Moreover, Malik noted, until fairly recently, the concept of satellite hacking was only for the very devoted and well-capitalized — probably a government agency of some kind. A satellite may at base be an IoT device — but it is one that is orbiting the planet ten miles above the surface at an extremely high rate of speed. But while the satelite can still be a much tougher nut to crack than the average smart refrigerator, Malik noted, it is also becoming an increasingly accessible target.
“The cost of an antenna is dropping via Moore’s Law,” said Malik. “Bad guys can set up a fairly sophisticated antenna for a couple hundred bucks.”
Combine a low cost of entry with a target no one took any interest in securing, he noted, and you create a fertile ground for hackers looking for points to access.
And given how much modern telecommunication relies on satellites in general — and specifically digital and mobile commerce rely on functioning satellite networks —maliciously-intended hackers could bring a lot of functionality down, at least temporarily. They might be happy to do so, according to most experts, particularly if they extract ransoms with the threat.
Hackers, while dissimilar from astronauts in most particulars, have one thing in common with them: They are happy to boldly go where no one has gone before.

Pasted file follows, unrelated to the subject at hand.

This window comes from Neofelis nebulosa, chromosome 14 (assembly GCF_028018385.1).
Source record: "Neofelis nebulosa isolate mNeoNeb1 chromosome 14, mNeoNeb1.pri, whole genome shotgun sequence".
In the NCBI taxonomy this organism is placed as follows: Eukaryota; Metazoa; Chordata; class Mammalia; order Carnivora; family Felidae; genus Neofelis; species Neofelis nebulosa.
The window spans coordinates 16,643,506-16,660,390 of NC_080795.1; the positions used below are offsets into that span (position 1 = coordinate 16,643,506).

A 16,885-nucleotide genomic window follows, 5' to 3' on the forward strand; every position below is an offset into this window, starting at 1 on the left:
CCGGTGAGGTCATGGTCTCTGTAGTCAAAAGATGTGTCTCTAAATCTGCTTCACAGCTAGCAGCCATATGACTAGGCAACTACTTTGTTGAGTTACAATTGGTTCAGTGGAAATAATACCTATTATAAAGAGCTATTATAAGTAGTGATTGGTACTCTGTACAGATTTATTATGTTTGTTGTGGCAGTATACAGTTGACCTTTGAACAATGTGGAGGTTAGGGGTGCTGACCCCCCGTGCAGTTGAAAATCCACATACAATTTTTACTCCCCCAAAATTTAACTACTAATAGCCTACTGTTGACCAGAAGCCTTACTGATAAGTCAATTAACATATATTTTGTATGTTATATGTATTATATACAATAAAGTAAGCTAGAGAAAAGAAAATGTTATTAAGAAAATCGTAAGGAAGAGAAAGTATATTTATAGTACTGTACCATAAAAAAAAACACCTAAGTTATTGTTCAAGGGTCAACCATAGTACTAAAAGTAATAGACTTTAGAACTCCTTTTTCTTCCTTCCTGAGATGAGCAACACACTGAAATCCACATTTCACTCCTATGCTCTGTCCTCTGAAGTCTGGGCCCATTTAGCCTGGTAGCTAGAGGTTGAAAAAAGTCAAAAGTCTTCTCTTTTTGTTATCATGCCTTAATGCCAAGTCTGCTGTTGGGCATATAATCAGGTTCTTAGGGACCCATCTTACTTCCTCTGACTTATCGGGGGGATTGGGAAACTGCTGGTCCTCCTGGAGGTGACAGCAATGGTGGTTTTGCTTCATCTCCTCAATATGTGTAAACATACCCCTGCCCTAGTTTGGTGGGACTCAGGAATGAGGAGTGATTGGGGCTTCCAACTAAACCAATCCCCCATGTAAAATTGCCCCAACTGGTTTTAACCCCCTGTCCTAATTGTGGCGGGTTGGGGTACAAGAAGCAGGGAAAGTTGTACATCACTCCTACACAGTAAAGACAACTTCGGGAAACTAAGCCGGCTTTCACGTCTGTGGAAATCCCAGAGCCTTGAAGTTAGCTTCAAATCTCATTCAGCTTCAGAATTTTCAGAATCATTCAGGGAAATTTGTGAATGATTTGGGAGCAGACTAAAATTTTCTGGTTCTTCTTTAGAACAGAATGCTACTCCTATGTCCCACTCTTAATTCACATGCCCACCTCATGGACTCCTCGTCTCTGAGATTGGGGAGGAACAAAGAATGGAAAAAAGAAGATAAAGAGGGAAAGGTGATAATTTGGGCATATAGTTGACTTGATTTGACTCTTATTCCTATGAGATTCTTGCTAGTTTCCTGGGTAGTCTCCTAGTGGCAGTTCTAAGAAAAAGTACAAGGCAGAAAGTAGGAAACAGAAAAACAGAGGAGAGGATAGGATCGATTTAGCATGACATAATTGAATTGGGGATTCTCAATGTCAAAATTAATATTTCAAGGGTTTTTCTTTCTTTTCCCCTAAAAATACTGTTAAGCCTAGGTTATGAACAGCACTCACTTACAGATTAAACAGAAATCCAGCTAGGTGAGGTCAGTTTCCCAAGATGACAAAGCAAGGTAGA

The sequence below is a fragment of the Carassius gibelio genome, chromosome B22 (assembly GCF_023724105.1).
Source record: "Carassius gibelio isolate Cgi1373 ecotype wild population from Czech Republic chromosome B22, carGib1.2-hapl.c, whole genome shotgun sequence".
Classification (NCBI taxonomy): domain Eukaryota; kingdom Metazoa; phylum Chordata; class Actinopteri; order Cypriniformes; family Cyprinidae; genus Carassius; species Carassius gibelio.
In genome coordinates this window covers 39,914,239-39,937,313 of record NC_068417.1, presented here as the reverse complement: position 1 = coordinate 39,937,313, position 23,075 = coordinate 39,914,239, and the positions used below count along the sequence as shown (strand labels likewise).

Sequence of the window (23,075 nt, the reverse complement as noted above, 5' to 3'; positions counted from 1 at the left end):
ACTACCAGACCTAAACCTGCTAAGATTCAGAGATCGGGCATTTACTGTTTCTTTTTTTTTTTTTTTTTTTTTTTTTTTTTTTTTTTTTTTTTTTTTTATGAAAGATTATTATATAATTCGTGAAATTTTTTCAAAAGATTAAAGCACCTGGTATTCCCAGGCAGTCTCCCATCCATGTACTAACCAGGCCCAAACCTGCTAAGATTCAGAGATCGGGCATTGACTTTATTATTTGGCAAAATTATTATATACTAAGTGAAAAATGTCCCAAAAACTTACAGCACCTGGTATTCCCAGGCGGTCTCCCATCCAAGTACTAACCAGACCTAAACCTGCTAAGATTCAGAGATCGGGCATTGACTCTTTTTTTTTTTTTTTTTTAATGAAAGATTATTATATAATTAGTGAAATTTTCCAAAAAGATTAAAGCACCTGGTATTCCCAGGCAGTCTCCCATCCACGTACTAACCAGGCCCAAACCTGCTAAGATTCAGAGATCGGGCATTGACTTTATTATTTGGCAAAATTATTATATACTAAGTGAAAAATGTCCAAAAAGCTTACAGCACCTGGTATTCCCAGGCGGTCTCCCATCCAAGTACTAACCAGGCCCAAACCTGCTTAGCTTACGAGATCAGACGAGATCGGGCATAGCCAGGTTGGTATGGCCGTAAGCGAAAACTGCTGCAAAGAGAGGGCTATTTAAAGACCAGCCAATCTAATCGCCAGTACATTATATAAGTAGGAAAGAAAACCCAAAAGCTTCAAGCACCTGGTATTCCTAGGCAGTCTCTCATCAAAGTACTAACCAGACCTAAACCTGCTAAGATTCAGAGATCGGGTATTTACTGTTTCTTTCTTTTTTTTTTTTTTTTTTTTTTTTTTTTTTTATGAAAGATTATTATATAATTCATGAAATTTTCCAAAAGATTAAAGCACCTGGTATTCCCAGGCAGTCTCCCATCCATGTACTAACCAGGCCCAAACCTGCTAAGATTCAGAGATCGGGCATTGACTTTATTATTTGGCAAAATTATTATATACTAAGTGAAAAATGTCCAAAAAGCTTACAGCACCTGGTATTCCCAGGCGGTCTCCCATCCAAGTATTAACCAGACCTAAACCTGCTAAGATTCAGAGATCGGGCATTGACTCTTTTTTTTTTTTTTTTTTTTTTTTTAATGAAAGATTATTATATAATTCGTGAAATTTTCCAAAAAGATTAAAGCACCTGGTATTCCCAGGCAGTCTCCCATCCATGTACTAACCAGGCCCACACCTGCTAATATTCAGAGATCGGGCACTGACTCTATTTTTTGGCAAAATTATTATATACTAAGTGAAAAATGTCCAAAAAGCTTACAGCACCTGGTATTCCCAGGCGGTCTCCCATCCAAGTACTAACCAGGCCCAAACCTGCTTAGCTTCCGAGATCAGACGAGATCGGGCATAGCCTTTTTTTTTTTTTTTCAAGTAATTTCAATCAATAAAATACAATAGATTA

But perhaps the biggest security lesson to be learned from the Star War Of The Roses this week isn’t about space, but about personal identity.
A Password-Free Future
We at PYMNTS will not attempt to adjudicate the dispute between the ex-spouses over access to a bank account, as that is outside our purview. We will note, however, that we can assess the party to blame in the confrontation: passwords.
In a world with better background authorization technology, the fact that the log-in attempt was being made from outside the terrestrial surface of the planet Earth is something that might have been flagged as unusual and worthy of follow-up.
Consumers may not be able to remember their passwords, but according to PYMNTS data, they do trust them, as the latest edition of the Digital Identity Tracker indicates. Nearly half, 45.2 percent of consumers, rely solely on passwords to keep their digital identities safe, and an additional 73.4 percent said they were “very” or “extremely” satisfied with their current authentication options.
Combine that data with some outside findings that show consumers use the same or similar password for multiple accounts. And while there is no data we could find about how many people change their passwords after a divorce, 55 percent of consumers claim they would keep their password even if their accounts were hacked.
Passwords are hard to keep straight and frequently compromised, but consumers rely on them — despite the fact that the data indicates they know they probably shouldn’t.
NASA and family court will have to sort out the specifics of this case — but in general, we suspect the long-term success of securing accounts on Earth (and beyond) will require taking the institution of password-based authentication and retiring it.
Or, you know, shooting it off into space in a rocket — provided we can get that whole milieu under better security control.